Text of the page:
As part of the Spring Experiment at the Storm Prediction Center, we made real time synthetic GOES-R imagery. This imagery was made from the NSSL 4km WRF-ARW real time runs. We have been making such imagery at CIRA since May 2010. The figure below is an example 10.35 µm image valid at 00Z on 24 April 2010 (a 24-hour forecast). (L. Grasso, D. Lindsey, Bob Rabin (NSSL/CIMSS), Scott Dembeck (NASA), Jack Kain (NSSL), Chris Siewert (SPC))
Figure. Synthetic 10.35 µm GOES-R ABI image valid at 00 UTC on 24 April 2010 based on a 24-hour forecast from SPC's 4-km WRF-ARW simulation.
Selected images of smoke from the Shultz fire outside of Flagstaff, Arizona were collected when it was realized that the smoke plume was greatly affecting the skies in northeastern Colorado. The attached 4-panel image shows the smoke plume as seen in various image products. See the figure caption for an explanation of each of the four panels. (D. Hillger)
Figure 1: Images at 1315 UTC of the Schultz fire outside of Flagstaff AZ on 21 June 2010. Upper-left panel shows the smoke over the state of Colorado as seen by GOES-west at 1 km through forward-scattering. Upper-right panel shows the smoke over Colorado as seen much less clearly by GOES-east at 1 km through backward scattering. Lower-left panel shows a lower resolution (4 km) image of the smoke extending from its origin near Flagstaff AZ, with the plume extending northward over much of eastern Utah and then eastward over northern Colorado, and extending yet further across Nebraska. Lower-right panel is a 3-color image product, with the smoke in red over a dark background. This last image was created from a visible-albedo product, a shortwave-albedo product, and a longwave-IR image, as the Red, Green, and Blue components, respectively.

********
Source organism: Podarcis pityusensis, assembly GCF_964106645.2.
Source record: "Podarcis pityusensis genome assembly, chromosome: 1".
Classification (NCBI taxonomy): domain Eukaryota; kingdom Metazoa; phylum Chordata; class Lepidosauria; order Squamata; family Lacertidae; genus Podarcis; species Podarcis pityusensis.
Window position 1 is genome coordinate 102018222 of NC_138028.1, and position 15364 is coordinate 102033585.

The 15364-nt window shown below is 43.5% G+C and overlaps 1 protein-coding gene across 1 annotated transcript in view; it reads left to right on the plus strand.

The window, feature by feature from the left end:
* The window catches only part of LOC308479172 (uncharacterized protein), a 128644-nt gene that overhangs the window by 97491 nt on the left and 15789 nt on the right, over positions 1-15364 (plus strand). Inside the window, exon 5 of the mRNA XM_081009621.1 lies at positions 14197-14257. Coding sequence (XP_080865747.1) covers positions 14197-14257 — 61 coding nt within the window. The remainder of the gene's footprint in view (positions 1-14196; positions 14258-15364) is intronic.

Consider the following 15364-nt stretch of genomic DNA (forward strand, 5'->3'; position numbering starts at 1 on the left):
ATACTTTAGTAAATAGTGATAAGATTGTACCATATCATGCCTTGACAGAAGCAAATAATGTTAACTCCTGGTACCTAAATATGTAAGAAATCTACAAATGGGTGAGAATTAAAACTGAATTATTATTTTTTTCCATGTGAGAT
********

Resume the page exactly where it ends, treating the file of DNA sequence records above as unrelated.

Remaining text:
The algorithm/program used by B. Hughes to create shortwave albedo images failed when GOES-13 replaced GOES-12 as GOES-east. D. Hillger provided revised/updated software for use at the NESDIS/OSDPD Satellite Services Division. (D. Hillger)